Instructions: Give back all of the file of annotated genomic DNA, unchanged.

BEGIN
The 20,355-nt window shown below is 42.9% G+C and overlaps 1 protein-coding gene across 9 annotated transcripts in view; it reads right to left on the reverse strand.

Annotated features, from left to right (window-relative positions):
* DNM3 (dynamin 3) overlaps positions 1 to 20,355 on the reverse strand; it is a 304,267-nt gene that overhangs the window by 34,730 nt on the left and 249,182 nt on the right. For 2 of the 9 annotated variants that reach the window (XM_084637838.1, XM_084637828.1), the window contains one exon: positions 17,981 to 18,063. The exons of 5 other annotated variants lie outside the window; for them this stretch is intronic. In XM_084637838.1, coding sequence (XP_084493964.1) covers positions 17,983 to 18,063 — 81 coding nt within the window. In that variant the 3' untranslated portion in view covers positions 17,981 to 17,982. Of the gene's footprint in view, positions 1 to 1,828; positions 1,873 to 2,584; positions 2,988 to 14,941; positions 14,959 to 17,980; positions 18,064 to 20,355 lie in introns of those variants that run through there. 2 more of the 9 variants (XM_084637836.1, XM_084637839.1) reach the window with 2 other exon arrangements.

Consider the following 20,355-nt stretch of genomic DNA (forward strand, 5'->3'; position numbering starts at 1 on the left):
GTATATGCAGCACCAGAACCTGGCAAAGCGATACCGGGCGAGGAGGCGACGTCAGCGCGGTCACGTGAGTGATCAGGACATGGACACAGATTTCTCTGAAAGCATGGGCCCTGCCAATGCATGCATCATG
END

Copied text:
The 20,355-nt window shown below is 42.9% G+C and overlaps 1 protein-coding gene across 9 annotated transcripts in view; it reads right to left on the reverse strand.

Annotated features, from left to right (window-relative positions):
* DNM3 (dynamin 3) overlaps positions 1 to 20,355 on the reverse strand; it is a 304,267-nt gene that overhangs the window by 34,730 nt on the left and 249,182 nt on the right. For 2 of the 9 annotated variants that reach the window (XM_084637838.1, XM_084637828.1), the window contains one exon: positions 17,981 to 18,063. The exons of 5 other annotated variants lie outside the window; for them this stretch is intronic. In XM_084637838.1, coding sequence (XP_084493964.1) covers positions 17,983 to 18,063 — 81 coding nt within the window. In that variant the 3' untranslated portion in view covers positions 17,981 to 17,982. Of the gene's footprint in view, positions 1 to 1,828; positions 1,873 to 2,584; positions 2,988 to 14,941; positions 14,959 to 17,980; positions 18,064 to 20,355 lie in introns of those variants that run through there. 2 more of the 9 variants (XM_084637836.1, XM_084637839.1) reach the window with 2 other exon arrangements.

Consider the following 20,355-nt stretch of genomic DNA (forward strand, 5'->3'; position numbering starts at 1 on the left):
GTATATGCAGCACCAGAACCTGGCAAAGCGATACCGGGCGAGGAGGCGACGTCAGCGCGGTCACGTGAGTGATCAGGACATGGACACAGATTTCTCTGAAAGCATGGGCCCTGCCAATGCATGCATCATG